I am refurbishing a big CMS that I have been working on for quite a number of years now. The product itself is great, but some components, the Database and translation classes for example, need urgent replacing - partly self-made as far back as 2002, grown into a bit of a chaos over time, and might have trouble surviving a security audit.
So, I've been looking closely at a number of frameworks (or, more exactly, component Libraries, as I do not intend to change the basic structure of the CMS) and ended up with liking Zend Framework the best. They offer a solid MVC model but don't force you into it, and they offer a lot of professional components that have obviously received a lot of attention (Did you know there are multiple plurals in Russian, and you can't translate them using a simple
($number == 0) or ($number > 1) switch? I didn't, but Zend_Translate can handle it. Just to illustrate the level of thorougness the library seems to have been built with.)
I am now literally at the point of no return, starting to replace key components of the system by the Zend-made ones. I'm not really having second thoughts - and I am surely not looking to incite a flame war - but before going onward, I would like to step back for a moment and look whether there is anything speaking against tying a big system closely to Zend Framework.
What I like about Zend:
- As far as I can see, very high quality code
- Extremely well documented, at least regarding introductions to how things work (Haven't had to use detailed API documentation yet)
- Backed by a company that has an interest in seeing the framework prosper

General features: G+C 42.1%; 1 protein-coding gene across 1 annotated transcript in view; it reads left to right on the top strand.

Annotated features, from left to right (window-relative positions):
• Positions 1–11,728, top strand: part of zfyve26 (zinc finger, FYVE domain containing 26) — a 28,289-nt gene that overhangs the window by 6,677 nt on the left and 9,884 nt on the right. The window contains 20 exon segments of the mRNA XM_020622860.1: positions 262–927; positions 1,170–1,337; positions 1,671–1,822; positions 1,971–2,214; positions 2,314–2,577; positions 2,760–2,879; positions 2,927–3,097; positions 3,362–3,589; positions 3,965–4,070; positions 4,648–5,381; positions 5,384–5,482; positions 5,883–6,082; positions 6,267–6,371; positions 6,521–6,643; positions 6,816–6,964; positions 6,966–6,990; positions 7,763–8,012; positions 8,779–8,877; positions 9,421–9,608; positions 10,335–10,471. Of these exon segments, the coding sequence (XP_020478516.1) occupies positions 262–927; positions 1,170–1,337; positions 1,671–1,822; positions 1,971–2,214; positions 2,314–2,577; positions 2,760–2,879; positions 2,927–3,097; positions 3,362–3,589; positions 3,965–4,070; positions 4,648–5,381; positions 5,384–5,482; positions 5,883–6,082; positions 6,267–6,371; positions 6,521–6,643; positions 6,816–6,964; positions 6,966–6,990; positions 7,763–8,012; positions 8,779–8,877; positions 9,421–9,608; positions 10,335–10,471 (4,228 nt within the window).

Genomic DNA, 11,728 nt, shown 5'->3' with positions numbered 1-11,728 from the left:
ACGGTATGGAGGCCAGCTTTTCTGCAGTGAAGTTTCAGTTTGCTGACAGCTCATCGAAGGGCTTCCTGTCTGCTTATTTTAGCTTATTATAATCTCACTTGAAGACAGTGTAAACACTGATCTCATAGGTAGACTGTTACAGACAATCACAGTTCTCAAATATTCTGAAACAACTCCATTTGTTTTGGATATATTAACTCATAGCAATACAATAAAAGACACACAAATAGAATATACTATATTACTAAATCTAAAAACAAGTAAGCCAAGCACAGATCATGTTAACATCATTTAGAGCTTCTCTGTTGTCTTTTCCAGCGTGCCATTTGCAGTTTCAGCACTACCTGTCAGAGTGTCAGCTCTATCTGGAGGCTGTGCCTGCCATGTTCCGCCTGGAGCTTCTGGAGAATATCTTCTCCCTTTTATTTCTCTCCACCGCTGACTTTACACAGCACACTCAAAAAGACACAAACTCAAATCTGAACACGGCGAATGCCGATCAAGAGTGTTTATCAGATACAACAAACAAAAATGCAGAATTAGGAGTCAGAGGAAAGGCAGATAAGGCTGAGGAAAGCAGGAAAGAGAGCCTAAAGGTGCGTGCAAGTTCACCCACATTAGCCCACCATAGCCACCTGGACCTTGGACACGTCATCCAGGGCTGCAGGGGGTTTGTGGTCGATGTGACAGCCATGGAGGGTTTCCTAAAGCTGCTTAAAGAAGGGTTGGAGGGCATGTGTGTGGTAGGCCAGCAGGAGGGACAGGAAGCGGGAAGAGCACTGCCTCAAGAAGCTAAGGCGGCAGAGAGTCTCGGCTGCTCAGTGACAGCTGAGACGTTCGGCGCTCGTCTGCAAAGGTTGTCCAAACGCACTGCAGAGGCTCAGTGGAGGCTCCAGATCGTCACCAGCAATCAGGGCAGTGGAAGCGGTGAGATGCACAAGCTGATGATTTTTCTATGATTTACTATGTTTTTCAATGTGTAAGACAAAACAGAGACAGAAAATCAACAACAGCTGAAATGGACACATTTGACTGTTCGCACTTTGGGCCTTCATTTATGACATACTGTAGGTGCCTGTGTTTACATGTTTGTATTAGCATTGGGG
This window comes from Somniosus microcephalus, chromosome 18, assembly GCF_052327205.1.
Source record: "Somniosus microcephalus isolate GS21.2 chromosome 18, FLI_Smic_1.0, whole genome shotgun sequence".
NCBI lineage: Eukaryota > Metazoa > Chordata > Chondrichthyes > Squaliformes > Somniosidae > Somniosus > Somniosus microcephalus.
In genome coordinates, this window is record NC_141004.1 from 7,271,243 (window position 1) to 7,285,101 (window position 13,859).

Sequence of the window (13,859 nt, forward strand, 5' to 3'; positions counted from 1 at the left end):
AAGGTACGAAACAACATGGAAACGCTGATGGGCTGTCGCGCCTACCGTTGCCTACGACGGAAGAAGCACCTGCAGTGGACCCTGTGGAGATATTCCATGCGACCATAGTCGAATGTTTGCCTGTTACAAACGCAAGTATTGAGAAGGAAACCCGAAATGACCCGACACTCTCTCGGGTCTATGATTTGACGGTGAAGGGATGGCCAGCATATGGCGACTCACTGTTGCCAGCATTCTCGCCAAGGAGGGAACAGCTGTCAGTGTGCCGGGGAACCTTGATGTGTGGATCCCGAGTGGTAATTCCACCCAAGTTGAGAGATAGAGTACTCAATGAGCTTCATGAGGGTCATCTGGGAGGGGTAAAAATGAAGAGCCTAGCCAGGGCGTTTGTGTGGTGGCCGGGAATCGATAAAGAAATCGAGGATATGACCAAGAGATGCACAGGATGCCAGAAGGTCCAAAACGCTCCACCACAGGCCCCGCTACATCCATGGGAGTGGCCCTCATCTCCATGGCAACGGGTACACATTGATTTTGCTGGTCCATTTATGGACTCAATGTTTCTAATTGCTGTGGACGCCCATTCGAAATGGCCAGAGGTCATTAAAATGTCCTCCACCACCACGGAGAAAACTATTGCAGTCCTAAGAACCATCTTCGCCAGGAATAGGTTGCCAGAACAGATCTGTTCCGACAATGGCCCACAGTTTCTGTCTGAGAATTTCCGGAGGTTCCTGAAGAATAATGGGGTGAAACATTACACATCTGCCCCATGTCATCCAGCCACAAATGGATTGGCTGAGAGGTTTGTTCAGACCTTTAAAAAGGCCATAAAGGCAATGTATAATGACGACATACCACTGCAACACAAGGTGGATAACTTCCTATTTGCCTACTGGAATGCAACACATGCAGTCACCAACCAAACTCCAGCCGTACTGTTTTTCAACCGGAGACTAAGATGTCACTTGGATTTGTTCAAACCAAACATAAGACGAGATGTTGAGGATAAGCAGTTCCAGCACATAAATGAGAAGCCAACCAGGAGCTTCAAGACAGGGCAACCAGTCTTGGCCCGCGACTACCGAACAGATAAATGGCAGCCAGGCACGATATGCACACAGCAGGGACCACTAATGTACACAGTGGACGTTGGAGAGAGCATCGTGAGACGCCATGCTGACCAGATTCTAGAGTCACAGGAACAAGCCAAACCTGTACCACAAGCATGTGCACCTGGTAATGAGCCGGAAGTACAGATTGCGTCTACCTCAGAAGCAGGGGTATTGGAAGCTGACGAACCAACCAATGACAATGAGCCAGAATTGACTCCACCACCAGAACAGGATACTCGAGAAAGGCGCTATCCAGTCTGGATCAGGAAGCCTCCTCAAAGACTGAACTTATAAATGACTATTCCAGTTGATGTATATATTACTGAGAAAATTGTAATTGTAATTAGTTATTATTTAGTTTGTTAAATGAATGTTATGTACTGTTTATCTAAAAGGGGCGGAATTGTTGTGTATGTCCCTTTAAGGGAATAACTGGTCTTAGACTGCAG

- Well received in the community, has a considerable user base
- Employs coding standards I like
- Comes with a full set of unit tests
- Feels to me like the right choice to make - or at least, one of the right choices - in terms of modern, professional PHP development.
I have been thinking about encapsulating and abstracting ZF's functionality into own classes to be able to switch frameworks more easily, but have come to the conclusion that this would not be a good idea because:
- it would be an unnecessary level of abstraction
- it could cost performance
- the big advantage of using a framework - the existence of a developer base that is familiar with its components - would partly be cancelled out
therefore, the commitment to ZF would be a deep one. Thus my question:
Is there anything substantial speaking against committing to the Zend Framework?
Do you have insider knowledge of plans of Zend Inc.'s to go evil in 2011, and make it a closed source library? Is Zend Inc.
run by vampires run by evil vampires that want to take over the earth? (It was established in the comments that Zend is actually run by vampires.) Are there conceptual flaws in the code base you start to notice when you've transitioned all your projects to it? Is the appearance of quality code an illusion? Does the code look good, but run terribly slow on anything below my quad-core workstation?
Thanks a lot everyone for your detailed feedback. I wish I could set up a bounty and distribute it evenly among all answerers.
Among many opinions favourable towards ZF, there was one very well founded one against. I took that very seriously and had a close look at alternatives, mainly Yii and Kohana. From that comparison and from reading some more opinions regarding ZF and competing products, I can see that Zend can be viewed as bloated in some fields compared to more minimalistic frameworks. (I can also see that this "bloat" is mostly with good reason to provide maximum flexibility. But the question whether you want maximum flexibility and deal with the ensuing complexity, or a simpler approach with clear guidelines, is a valid one.)
Anyway, I will go for Zend for the project at hand, because the main use I have for the framework there is as a component library. I do not want to adopt Zend's MVC model, I just need high-quality components for Internationalization, Session handling and so on. Because I am building a redistributable product, Zend's flexibility (e.g. the support for five different dictionary formats) is welcome to me. Also, ZF seems to be the only framework that allows the degree of freedom I want (No forced use of patters, file structures...) as far as I can see, no other framework offers that.
For future projects in which I want to make use of the actual MVC features, and totally submit to a framework's conventions on application building, naming, style, and procedures, though, I may not necessarily be going for Zend, but for a more minimalistic framework like Yii or Kohana.